Blackstone and Hume have made tories of all England, and are making tories of those young Americans whose native feelings of independence-do not place them above the wily sophistries of a Hume or a Blackstone. These two books, and especially the former [Blackstone], have done more towards the suppression of the liberties of man, than all the million of men in arms of Bonaparte, and the millions of human lives with the sacrifice of which he will stand loaded before the judgment seat of his Maker.27
As Jefferson grew older his fear of judicial encroachment on the popular will became acute but it shifted from distrust of the Common Law to concern over the Supreme Court. A strong and outspoken hatred of the Federal judiciary runs through all his later writings, and he lost no opportunity to popularize the thesis-"It is a misnomer to call a government republican, in which a branch of the supreme power is independent of the nation."
The great object of my fear is the Federal Judiciary. That body, like gravity, ever acting, with noiseless foot, and advance, gaining ground step by step, and holding what it gains, is engulfing insidiously the special governments into the jaws of that which feeds them.28
It is a very dangerous doctrine to consider the judges as the ultimate arbiters of all constitutional questions. It is one which would place us under the despotism of an oligarchy . . . . The Constitution has erected no such single tribunal, knowing that to whatever hands confided, with the corruptions of time and party, its members would become despots.29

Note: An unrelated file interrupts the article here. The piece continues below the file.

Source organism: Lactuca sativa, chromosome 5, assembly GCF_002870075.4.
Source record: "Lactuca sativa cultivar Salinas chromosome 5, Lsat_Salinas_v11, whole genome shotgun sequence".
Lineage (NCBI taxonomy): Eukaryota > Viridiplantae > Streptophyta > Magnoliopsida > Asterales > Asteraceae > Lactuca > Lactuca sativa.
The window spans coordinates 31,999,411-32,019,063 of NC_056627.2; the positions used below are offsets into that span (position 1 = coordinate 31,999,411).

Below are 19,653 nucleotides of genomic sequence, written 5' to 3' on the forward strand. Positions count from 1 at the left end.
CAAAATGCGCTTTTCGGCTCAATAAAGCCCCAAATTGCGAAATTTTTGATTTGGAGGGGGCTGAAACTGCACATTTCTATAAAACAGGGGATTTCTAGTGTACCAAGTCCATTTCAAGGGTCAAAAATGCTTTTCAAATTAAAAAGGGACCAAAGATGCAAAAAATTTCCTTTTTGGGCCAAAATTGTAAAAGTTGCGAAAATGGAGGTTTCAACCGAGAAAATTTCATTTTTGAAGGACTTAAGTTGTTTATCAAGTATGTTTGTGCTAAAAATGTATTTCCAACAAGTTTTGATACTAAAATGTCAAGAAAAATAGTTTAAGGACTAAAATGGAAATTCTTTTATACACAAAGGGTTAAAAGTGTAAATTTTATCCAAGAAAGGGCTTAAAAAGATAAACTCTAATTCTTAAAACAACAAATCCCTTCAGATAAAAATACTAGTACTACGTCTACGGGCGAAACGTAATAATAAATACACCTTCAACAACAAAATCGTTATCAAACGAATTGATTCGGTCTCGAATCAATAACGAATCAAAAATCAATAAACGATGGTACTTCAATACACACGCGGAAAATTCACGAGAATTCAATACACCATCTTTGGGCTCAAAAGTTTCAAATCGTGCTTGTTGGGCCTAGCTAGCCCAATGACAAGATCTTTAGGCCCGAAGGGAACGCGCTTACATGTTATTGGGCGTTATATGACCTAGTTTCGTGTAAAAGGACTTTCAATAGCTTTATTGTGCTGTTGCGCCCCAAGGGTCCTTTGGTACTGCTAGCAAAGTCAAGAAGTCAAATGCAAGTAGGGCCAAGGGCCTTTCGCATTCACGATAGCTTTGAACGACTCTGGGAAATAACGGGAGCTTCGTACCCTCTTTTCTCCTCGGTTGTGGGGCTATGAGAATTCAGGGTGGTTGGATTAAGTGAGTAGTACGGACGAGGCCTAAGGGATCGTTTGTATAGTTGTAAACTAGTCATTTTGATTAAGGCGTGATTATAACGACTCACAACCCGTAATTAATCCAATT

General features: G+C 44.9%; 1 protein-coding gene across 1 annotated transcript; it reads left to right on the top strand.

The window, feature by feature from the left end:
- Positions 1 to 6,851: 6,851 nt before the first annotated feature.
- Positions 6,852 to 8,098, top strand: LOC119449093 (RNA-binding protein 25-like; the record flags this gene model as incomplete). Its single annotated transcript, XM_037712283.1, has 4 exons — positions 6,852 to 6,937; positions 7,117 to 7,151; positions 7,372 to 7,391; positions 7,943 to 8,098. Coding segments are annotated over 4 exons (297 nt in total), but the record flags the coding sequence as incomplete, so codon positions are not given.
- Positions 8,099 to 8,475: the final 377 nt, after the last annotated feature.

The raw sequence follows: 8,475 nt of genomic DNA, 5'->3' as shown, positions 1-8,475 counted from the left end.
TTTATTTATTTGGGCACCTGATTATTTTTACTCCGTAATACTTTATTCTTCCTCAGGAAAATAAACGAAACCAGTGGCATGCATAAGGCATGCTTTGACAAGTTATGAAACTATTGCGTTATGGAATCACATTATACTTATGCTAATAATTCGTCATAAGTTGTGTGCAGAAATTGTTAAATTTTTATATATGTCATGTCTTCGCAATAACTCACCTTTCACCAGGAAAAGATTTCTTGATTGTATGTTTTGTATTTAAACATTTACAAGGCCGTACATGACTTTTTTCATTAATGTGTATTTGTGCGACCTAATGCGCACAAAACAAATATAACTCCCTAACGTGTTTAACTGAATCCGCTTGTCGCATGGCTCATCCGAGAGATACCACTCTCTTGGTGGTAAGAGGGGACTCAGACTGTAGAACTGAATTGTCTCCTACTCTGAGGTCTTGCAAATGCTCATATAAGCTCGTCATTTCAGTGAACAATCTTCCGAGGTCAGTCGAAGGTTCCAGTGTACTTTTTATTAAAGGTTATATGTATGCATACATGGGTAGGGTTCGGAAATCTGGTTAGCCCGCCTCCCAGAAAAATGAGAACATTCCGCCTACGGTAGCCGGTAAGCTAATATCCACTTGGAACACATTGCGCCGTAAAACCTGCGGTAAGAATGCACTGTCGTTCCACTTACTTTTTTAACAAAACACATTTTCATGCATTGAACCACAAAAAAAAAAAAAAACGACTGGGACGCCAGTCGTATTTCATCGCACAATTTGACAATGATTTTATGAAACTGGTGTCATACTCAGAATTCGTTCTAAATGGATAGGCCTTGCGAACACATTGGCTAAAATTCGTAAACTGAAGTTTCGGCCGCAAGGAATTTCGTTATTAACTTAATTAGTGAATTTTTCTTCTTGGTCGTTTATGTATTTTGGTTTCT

As Jefferson watched Chief Justice
John Marshall gathering all things within the purview of the Federal judiciary,
preparing future strongholds by the skillful use of obiter dicta, legislating
by means of judicial interpretation, nullifying the will of the majority,
and with the power of repeal made nugatory by the complexity of the process,
he saw clearly what the outcome would be.-Surely that was no democracy
where judge-made laws warp enforced by bench warrants, mere the sovereign
power day beyond the immediate reach of the popular will. The government
that he desired would not rest on the legal fiction of an abstract justice
above statutes and constitutions, whereof a group of judicial gentlemen
were the repositories and guardians. It would be like Paine's, "a plain
thing, and fitted to the capacity of many heads"; for "where the law of
the majority ceases to be acknowledged, there government ends; the law
of the strongest takes its place."
Granted the truth of Jefferson's
premises that power tends to contract to the hands of a few, and that all
government of the fewis vicious, then democracy is the only form of government
under which an approximation to justice can be realized. A class will serve
class interests. Government by an aristocracy is government in the interest
of the aristocracy. For the staple argument of the Federalists, that gentlemen
of principle and property alone may be intrusted with affairs of state,
Jefferson had a quiet contempt. "I have never observed men's honesty to
increase with their riches," he remarked. On the contrary, he regarded
the "better sort of people" as a chief hindrance to the spread of social
justice. The past had been evil because the past had been exploited by
gentlemen of principle and property. They had kept government away from
the people, and with their secret councils and secret diplomacy they had
plundered the taxpayers and drenched nations in blood. Their selfish rivalries
everywhere exacted a heavy toll of society and left behind a trail of poverty